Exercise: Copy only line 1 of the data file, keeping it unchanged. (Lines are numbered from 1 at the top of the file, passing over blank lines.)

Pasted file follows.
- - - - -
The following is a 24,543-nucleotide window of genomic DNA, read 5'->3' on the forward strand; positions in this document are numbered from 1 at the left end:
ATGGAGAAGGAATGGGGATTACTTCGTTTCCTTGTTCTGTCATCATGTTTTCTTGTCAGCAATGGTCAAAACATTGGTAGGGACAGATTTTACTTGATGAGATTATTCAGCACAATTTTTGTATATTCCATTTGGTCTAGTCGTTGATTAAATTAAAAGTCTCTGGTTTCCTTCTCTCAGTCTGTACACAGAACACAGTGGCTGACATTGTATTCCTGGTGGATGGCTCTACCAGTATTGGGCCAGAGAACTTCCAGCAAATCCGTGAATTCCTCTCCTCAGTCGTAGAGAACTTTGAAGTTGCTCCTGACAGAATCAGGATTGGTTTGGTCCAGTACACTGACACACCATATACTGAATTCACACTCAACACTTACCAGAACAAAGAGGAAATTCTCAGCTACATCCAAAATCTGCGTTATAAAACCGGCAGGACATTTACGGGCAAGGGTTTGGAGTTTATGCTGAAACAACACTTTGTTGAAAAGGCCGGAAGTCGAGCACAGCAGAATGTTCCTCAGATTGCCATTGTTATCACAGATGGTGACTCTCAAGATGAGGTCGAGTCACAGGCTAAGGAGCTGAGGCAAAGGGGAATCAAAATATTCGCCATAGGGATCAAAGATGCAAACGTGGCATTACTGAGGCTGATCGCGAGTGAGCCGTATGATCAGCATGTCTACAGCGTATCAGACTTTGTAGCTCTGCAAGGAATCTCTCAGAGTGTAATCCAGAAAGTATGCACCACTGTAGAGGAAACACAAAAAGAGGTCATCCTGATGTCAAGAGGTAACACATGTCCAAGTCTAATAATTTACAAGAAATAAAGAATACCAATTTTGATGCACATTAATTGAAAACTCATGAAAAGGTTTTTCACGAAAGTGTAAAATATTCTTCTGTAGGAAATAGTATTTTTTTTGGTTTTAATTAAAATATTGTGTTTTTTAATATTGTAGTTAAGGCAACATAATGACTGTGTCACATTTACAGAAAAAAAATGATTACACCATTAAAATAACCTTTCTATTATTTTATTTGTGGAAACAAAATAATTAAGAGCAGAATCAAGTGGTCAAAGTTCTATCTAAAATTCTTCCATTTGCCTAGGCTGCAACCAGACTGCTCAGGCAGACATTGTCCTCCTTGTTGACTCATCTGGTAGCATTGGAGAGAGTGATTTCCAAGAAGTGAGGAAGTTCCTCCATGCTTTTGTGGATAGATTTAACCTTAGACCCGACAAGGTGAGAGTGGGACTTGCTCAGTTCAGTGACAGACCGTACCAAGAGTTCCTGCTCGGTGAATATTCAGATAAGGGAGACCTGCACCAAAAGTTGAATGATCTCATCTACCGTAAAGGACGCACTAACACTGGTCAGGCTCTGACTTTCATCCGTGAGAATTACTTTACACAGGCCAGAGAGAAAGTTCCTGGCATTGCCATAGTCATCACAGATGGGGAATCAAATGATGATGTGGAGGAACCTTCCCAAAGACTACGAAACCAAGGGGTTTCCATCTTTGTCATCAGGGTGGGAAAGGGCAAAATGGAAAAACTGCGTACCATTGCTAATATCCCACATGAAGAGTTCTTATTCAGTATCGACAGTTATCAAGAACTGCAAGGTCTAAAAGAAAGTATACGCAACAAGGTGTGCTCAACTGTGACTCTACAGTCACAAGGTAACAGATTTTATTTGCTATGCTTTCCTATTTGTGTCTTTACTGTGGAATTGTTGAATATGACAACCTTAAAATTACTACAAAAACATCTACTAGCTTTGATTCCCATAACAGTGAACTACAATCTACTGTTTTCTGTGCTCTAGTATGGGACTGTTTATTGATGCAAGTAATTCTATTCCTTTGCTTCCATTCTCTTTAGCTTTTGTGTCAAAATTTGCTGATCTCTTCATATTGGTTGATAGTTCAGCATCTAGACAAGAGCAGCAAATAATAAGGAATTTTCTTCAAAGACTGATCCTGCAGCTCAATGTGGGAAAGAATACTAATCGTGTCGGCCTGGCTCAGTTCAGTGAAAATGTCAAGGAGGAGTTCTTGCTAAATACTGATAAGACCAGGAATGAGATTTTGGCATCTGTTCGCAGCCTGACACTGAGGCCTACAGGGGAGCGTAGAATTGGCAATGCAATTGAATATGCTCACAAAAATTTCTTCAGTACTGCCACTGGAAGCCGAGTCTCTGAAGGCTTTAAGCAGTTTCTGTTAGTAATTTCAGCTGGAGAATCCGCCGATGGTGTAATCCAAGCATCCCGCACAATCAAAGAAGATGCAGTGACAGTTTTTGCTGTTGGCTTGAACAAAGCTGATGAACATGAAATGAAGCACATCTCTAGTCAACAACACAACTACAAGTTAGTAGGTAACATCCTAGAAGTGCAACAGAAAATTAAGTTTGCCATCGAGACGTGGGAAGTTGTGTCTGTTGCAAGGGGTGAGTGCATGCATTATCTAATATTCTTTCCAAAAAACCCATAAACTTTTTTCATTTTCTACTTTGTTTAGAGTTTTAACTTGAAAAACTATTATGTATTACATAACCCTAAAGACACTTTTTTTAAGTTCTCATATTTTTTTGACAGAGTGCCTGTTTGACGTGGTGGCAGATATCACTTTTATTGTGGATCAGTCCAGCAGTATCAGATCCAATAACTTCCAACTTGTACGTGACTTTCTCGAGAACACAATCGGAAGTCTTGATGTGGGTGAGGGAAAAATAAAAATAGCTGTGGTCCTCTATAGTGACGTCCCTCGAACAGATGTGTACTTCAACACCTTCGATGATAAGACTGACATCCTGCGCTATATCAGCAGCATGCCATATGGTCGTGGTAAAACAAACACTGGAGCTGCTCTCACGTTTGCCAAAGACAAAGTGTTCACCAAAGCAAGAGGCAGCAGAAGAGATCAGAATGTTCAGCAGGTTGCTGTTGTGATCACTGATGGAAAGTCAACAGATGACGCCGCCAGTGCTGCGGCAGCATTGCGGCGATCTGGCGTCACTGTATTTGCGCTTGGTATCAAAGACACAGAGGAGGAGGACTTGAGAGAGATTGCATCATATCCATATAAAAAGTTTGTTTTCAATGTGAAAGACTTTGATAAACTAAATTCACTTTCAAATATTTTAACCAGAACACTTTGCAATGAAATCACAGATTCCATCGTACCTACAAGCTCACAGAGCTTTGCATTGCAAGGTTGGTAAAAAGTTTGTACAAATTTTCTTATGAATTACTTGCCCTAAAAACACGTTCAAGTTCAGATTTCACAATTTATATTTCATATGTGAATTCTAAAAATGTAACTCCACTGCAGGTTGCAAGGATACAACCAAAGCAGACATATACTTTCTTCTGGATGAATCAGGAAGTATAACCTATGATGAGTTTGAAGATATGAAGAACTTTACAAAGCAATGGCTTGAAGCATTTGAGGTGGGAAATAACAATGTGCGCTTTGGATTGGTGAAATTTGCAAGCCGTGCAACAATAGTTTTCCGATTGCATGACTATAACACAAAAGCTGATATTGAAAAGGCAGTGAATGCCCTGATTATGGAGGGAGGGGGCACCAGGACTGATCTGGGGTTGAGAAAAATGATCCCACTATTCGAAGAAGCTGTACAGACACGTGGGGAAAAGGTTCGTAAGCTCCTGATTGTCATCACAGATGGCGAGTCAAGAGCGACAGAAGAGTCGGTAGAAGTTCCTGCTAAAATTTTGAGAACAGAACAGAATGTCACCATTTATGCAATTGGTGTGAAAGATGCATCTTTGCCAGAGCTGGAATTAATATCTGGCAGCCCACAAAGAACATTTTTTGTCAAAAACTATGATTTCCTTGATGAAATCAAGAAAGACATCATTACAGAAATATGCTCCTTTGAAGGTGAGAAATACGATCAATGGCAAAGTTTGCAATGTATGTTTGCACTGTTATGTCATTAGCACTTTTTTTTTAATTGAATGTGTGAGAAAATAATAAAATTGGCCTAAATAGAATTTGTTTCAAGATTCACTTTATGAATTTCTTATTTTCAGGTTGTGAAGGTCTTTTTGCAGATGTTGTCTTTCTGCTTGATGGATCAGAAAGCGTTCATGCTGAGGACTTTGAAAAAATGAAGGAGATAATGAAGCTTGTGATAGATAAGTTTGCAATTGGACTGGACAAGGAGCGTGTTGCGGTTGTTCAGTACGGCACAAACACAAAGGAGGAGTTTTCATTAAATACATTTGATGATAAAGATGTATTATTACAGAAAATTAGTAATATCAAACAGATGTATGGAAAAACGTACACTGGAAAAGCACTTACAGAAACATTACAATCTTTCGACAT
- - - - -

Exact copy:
The following is a 24,543-nucleotide window of genomic DNA, read 5'->3' on the forward strand; positions in this document are numbered from 1 at the left end: